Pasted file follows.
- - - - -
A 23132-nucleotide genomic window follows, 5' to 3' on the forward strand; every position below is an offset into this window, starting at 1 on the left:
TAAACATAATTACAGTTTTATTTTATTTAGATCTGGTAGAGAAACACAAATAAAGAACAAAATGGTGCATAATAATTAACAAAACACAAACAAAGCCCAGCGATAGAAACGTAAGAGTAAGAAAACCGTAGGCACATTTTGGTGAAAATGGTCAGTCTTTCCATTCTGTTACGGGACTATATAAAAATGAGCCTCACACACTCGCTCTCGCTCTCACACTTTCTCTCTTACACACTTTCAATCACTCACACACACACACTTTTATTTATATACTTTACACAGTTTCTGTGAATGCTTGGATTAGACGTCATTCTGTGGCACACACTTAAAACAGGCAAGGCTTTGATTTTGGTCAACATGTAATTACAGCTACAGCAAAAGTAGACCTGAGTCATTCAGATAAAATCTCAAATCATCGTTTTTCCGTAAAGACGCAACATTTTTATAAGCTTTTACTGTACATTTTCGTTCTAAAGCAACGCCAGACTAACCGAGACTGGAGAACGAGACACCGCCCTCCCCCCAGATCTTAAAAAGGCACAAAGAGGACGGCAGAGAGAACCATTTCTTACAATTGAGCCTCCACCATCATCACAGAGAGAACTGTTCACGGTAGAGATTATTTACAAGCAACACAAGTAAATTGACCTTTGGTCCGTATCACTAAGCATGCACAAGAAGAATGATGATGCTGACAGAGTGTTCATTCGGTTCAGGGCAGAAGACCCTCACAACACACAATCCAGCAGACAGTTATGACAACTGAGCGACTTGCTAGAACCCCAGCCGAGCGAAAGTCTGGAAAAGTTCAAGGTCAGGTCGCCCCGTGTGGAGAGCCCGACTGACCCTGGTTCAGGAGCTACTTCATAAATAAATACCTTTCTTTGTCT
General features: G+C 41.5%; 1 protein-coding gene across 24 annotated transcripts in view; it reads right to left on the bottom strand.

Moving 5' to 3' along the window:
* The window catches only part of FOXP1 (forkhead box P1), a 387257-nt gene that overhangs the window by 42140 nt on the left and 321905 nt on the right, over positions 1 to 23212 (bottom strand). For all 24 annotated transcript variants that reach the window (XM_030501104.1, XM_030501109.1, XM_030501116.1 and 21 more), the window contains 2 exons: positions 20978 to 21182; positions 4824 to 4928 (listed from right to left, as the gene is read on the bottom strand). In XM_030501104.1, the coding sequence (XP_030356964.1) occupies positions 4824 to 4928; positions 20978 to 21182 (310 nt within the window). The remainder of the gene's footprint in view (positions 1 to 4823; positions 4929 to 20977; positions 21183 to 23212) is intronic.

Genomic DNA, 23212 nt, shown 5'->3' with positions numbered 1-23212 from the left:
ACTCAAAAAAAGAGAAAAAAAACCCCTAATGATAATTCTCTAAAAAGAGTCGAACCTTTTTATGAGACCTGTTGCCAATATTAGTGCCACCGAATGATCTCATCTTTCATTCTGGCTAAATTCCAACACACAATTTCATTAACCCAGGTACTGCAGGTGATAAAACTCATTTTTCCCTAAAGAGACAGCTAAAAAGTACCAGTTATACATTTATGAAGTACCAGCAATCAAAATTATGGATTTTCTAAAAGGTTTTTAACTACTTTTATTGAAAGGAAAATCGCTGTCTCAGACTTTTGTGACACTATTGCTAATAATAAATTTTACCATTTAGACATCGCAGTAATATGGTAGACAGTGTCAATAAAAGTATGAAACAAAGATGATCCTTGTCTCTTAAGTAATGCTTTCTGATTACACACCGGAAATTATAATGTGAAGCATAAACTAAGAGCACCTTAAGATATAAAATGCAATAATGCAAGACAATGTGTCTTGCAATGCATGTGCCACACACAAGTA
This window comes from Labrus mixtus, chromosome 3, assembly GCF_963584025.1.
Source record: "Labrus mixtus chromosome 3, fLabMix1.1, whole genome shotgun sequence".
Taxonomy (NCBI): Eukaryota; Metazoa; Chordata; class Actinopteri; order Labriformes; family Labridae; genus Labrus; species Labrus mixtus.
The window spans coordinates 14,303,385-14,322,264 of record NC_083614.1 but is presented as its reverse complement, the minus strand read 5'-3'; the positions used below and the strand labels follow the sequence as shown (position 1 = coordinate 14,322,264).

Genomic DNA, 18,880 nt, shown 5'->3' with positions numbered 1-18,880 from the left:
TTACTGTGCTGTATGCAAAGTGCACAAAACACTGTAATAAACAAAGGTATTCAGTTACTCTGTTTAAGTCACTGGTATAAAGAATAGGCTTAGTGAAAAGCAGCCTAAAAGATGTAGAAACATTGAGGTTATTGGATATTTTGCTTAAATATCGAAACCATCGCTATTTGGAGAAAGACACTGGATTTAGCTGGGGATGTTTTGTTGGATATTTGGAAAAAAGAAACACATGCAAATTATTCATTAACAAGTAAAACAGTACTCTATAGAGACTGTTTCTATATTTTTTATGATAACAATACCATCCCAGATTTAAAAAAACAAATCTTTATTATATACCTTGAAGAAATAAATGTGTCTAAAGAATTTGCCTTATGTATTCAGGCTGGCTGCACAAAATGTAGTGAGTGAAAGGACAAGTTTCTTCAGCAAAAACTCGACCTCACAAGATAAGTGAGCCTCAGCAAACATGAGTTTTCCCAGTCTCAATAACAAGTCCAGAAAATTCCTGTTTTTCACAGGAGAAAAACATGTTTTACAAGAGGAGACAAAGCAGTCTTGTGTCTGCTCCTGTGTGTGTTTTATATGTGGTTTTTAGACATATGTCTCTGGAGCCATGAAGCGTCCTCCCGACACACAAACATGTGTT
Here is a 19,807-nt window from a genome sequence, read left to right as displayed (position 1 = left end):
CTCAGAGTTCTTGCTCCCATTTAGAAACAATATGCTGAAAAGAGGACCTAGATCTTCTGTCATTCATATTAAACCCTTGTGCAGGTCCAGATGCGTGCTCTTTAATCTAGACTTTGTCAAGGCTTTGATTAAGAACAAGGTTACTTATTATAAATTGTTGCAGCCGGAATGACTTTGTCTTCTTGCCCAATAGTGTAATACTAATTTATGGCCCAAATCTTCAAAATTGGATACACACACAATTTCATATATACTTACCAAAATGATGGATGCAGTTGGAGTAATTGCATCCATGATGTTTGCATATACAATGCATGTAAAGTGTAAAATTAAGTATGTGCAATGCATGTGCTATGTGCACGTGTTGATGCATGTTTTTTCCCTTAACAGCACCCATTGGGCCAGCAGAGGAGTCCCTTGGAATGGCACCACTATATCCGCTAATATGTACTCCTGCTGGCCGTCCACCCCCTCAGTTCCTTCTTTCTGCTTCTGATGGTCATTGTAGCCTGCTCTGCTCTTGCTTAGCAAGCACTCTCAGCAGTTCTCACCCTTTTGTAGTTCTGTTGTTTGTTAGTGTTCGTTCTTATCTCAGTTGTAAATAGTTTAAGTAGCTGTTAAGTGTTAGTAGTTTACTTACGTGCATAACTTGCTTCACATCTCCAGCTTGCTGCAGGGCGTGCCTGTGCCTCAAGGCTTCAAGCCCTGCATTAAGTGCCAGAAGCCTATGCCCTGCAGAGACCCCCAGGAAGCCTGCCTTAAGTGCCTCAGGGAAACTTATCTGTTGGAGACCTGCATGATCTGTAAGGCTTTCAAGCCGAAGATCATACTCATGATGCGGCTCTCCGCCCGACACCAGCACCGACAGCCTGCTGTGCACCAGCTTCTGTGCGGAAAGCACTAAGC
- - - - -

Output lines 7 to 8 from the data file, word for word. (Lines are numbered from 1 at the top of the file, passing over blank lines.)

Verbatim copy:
ACTCAAAAAAAGAGAAAAAAAACCCCTAATGATAATTCTCTAAAAAGAGTCGAACCTTTTTATGAGACCTGTTGCCAATATTAGTGCCACCGAATGATCTCATCTTTCATTCTGGCTAAATTCCAACACACAATTTCATTAACCCAGGTACTGCAGGTGATAAAACTCATTTTTCCCTAAAGAGACAGCTAAAAAGTACCAGTTATACATTTATGAAGTACCAGCAATCAAAATTATGGATTTTCTAAAAGGTTTTTAACTACTTTTATTGAAAGGAAAATCGCTGTCTCAGACTTTTGTGACACTATTGCTAATAATAAATTTTACCATTTAGACATCGCAGTAATATGGTAGACAGTGTCAATAAAAGTATGAAACAAAGATGATCCTTGTCTCTTAAGTAATGCTTTCTGATTACACACCGGAAATTATAATGTGAAGCATAAACTAAGAGCACCTTAAGATATAAAATGCAATAATGCAAGACAATGTGTCTTGCAATGCATGTGCCACACACAAGTA
This window comes from Labrus mixtus, chromosome 3, assembly GCF_963584025.1.